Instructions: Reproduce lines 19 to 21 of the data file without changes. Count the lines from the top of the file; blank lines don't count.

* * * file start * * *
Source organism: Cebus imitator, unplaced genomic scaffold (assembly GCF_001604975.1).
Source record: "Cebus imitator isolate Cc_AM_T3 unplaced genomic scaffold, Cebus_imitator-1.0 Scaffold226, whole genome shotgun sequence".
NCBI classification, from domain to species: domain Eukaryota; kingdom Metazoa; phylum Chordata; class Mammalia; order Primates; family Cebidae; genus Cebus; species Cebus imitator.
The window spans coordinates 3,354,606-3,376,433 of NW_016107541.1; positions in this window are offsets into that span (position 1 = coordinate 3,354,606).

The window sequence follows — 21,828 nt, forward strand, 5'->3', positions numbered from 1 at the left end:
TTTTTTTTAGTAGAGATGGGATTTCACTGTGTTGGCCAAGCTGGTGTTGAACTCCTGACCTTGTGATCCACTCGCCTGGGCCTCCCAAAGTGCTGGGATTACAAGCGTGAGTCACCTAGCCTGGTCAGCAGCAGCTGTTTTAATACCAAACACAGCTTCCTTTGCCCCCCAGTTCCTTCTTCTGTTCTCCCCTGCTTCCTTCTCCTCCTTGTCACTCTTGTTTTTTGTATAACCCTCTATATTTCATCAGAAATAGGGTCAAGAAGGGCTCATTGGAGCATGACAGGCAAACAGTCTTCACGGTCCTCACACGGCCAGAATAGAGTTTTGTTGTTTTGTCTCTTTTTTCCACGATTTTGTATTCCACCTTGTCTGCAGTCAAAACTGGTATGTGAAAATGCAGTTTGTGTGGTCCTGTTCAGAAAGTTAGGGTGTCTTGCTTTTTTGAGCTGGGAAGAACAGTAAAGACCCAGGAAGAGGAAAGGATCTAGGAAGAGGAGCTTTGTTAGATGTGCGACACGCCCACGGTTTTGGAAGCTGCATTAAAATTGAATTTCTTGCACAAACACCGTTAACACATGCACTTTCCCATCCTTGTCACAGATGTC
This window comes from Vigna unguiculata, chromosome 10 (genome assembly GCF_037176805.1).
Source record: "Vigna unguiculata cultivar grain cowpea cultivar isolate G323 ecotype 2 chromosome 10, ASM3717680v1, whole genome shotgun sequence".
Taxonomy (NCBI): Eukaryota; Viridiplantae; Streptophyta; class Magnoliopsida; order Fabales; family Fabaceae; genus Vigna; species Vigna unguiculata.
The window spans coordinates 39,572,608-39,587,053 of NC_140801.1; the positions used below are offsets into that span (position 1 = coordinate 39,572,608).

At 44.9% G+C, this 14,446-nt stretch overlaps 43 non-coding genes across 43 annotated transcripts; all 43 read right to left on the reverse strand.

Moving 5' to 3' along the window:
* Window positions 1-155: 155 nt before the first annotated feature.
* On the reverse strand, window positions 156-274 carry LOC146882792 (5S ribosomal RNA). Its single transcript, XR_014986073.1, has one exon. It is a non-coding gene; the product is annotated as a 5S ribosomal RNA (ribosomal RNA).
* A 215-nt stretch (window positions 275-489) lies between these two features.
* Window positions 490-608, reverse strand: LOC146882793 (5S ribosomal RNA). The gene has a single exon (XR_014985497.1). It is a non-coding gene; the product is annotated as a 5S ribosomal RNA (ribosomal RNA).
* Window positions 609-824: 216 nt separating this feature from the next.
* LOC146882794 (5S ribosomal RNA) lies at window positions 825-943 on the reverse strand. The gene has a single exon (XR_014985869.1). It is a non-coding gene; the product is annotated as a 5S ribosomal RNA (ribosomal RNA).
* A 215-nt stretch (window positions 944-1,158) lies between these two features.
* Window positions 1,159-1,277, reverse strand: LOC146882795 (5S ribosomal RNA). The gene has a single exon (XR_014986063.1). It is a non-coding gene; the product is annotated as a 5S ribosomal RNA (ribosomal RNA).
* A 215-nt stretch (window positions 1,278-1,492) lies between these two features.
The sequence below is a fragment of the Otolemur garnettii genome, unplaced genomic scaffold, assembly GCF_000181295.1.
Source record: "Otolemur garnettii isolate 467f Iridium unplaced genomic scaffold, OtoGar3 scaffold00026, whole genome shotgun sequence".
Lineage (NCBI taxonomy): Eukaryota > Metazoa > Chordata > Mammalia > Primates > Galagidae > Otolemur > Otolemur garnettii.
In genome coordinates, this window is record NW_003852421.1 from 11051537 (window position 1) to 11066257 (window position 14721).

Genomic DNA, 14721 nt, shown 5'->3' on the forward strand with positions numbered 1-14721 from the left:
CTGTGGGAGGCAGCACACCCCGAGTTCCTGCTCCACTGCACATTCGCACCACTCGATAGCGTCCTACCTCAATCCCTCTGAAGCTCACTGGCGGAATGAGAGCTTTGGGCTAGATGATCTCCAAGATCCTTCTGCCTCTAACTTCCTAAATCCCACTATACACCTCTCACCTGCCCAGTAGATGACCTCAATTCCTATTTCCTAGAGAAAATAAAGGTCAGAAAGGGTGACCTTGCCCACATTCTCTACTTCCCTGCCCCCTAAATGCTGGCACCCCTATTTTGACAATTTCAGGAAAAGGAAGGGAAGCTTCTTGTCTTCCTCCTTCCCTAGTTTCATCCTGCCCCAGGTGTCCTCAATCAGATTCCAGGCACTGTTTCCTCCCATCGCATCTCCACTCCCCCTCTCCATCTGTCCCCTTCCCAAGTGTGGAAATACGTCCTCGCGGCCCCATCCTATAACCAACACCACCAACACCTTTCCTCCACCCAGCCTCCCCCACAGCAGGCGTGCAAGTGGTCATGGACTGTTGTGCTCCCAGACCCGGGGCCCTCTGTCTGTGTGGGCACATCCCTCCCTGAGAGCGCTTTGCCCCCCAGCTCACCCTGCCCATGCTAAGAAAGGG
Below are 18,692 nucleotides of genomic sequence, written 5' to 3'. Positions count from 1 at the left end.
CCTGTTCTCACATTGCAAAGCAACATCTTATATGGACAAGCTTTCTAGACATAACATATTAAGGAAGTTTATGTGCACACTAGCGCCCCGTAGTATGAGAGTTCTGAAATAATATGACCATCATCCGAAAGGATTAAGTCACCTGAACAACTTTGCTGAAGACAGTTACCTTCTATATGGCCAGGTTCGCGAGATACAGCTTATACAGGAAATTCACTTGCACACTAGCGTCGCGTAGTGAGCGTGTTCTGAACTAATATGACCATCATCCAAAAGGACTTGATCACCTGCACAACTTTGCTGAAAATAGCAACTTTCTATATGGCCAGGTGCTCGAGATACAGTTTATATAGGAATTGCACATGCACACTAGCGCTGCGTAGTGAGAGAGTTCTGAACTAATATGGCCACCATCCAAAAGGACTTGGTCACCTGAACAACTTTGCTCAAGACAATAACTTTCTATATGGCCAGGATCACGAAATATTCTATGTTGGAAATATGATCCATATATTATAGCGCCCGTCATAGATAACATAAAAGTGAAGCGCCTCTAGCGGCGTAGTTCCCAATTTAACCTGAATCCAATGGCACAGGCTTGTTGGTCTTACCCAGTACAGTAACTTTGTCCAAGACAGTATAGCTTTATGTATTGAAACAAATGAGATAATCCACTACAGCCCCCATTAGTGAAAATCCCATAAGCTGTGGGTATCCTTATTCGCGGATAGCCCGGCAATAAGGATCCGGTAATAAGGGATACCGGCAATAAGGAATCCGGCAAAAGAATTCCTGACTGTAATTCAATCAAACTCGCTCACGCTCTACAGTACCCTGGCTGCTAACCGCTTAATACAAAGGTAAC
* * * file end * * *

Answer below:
* A 215-nt stretch (window positions 944-1,158) lies between these two features.
* Window positions 1,159-1,277, reverse strand: LOC146882795 (5S ribosomal RNA). The gene has a single exon (XR_014986063.1). It is a non-coding gene; the product is annotated as a 5S ribosomal RNA (ribosomal RNA).
* A 215-nt stretch (window positions 1,278-1,492) lies between these two features.